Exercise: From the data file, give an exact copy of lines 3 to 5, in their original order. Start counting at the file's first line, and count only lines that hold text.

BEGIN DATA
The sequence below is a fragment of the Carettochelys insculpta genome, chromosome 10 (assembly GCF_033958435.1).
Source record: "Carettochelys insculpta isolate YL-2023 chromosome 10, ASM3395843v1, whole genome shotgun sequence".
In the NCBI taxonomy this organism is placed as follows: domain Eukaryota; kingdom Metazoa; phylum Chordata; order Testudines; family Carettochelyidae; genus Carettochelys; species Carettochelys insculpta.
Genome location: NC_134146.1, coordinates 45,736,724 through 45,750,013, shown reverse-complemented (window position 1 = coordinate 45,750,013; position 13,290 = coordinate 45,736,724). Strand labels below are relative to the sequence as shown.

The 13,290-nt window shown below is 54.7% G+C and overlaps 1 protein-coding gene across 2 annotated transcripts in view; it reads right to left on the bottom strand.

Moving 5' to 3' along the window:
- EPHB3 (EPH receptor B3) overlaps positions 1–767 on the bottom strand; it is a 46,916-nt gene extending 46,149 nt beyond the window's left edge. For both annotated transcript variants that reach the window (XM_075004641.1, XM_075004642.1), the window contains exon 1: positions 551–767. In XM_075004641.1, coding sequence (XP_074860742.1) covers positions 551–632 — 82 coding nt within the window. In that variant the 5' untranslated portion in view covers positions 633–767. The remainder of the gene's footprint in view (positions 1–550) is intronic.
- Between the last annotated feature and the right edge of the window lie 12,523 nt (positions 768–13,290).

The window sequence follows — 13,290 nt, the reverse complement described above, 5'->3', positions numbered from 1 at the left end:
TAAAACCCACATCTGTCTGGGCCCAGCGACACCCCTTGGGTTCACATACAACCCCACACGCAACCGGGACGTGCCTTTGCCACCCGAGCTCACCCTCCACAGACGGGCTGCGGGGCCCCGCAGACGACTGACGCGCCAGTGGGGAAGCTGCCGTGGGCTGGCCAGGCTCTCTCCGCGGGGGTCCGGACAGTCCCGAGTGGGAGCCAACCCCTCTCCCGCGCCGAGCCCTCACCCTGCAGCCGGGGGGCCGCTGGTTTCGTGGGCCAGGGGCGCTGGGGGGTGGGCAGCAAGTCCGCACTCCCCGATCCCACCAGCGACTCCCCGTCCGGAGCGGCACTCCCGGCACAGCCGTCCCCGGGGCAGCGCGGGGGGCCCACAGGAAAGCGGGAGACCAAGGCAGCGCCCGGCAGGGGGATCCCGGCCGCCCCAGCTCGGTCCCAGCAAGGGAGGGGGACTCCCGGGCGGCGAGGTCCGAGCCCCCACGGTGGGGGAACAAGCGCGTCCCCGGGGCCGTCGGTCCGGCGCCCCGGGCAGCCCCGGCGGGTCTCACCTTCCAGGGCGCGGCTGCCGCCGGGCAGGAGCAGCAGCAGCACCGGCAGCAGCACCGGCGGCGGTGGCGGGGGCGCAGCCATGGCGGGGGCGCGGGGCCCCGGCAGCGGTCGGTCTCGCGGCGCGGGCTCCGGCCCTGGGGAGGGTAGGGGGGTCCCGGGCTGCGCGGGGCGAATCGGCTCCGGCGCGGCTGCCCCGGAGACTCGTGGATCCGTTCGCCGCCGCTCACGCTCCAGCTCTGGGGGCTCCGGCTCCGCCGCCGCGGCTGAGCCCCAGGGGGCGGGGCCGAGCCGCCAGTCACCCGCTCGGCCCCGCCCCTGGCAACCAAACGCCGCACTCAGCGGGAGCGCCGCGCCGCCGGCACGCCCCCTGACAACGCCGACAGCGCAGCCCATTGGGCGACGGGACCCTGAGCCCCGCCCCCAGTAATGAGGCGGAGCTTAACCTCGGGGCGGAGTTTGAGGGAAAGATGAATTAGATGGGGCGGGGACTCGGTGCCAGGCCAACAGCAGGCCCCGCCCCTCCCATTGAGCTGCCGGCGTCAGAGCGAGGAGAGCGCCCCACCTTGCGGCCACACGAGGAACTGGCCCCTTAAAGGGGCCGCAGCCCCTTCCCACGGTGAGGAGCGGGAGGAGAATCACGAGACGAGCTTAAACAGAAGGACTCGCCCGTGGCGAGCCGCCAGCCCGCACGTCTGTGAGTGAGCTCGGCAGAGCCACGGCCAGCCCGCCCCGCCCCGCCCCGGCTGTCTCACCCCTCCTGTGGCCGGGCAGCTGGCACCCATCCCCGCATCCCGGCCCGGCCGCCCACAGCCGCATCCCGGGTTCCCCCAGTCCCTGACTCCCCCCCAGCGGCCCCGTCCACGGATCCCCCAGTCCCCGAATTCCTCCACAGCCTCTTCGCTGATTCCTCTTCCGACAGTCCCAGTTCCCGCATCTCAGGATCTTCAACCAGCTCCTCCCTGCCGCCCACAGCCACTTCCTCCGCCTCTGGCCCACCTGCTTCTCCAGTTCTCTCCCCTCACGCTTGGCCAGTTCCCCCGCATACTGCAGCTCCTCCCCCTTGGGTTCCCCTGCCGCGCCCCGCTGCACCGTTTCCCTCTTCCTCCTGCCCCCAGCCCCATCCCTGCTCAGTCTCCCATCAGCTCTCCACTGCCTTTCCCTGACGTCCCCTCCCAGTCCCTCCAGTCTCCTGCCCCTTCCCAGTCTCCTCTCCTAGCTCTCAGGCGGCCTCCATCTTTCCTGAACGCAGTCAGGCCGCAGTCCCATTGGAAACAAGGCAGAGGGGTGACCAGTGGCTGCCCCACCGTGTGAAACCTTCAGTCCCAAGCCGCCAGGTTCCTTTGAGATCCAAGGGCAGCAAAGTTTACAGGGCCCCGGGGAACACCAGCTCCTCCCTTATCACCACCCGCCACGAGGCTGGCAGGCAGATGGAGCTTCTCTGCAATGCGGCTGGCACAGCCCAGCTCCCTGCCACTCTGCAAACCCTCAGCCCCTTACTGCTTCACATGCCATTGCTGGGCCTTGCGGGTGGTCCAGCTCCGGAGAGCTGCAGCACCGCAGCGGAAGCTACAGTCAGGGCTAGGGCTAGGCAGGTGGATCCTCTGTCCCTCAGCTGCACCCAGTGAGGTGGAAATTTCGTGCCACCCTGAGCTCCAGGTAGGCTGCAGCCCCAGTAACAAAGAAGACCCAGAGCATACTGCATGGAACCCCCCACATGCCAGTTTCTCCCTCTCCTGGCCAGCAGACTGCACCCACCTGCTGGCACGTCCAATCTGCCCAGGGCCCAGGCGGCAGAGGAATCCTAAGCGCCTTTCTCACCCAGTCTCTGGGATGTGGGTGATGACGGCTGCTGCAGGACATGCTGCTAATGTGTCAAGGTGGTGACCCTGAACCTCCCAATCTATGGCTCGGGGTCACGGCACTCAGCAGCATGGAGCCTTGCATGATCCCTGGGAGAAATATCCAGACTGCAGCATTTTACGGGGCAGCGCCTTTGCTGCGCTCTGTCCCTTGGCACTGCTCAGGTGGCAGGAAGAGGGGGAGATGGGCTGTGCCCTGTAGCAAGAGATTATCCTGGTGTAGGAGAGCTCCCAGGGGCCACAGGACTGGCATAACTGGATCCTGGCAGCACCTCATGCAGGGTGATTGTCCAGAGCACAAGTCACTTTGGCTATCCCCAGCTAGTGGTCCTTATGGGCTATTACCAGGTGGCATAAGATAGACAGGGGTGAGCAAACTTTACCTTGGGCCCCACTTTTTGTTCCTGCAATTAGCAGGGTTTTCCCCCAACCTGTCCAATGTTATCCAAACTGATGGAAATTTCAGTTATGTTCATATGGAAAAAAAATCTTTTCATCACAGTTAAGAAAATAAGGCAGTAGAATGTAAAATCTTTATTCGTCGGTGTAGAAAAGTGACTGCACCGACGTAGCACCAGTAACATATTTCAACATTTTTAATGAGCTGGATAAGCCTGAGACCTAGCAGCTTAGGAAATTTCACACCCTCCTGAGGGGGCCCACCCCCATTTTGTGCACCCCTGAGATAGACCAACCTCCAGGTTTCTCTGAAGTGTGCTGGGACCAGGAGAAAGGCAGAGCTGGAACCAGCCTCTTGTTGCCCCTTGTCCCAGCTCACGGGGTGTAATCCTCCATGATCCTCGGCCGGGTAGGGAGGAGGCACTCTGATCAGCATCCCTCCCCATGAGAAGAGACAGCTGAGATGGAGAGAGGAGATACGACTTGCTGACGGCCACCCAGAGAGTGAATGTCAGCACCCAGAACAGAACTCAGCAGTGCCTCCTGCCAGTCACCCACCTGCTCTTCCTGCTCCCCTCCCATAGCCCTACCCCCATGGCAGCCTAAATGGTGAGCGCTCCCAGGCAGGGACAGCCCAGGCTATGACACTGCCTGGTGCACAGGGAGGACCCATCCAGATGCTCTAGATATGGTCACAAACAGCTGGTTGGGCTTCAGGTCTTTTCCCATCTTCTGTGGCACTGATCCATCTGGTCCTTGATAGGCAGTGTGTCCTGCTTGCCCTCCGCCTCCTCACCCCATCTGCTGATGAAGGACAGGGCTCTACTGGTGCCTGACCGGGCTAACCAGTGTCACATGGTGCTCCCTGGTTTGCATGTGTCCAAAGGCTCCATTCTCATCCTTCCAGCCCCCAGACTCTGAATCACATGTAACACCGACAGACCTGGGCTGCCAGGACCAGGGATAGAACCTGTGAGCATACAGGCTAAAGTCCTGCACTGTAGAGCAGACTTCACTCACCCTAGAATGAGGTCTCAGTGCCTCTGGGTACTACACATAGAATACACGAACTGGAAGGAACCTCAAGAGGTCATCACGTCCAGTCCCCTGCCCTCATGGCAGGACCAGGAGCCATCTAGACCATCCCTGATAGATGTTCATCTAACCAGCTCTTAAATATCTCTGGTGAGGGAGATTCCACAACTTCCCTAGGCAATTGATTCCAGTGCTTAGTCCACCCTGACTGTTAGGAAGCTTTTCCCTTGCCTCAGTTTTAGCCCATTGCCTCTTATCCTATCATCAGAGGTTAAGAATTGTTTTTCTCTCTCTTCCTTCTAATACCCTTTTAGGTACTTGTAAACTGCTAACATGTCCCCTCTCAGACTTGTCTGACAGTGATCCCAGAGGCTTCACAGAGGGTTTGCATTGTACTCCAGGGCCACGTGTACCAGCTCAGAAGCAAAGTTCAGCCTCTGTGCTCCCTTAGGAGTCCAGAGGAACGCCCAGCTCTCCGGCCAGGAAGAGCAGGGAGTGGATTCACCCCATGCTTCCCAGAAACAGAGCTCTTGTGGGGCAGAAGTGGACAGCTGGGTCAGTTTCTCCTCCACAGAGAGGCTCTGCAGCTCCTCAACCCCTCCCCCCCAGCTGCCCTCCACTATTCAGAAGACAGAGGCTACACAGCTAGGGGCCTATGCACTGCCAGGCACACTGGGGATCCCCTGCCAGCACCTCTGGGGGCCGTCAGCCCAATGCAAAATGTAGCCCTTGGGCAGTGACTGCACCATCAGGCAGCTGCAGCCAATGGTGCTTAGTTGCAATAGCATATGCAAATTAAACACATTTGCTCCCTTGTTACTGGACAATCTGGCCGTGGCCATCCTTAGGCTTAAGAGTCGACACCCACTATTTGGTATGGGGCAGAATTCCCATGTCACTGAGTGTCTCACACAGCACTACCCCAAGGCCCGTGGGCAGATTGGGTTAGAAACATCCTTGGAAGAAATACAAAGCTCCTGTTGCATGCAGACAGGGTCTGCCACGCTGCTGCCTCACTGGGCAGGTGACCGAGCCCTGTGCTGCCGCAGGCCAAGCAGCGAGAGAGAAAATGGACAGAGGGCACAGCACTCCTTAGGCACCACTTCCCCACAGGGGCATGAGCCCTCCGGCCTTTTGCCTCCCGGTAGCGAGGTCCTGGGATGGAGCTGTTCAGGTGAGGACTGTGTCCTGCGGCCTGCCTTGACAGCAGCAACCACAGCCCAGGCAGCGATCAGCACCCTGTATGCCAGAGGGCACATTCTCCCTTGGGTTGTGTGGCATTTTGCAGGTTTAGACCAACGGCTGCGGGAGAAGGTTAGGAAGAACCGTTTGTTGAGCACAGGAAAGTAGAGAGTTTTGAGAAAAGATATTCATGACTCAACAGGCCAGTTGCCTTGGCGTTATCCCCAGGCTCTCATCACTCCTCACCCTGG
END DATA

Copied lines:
In the NCBI taxonomy this organism is placed as follows: domain Eukaryota; kingdom Metazoa; phylum Chordata; order Testudines; family Carettochelyidae; genus Carettochelys; species Carettochelys insculpta.
Genome location: NC_134146.1, coordinates 45,736,724 through 45,750,013, shown reverse-complemented (window position 1 = coordinate 45,750,013; position 13,290 = coordinate 45,736,724). Strand labels below are relative to the sequence as shown.

The 13,290-nt window shown below is 54.7% G+C and overlaps 1 protein-coding gene across 2 annotated transcripts in view; it reads right to left on the bottom strand.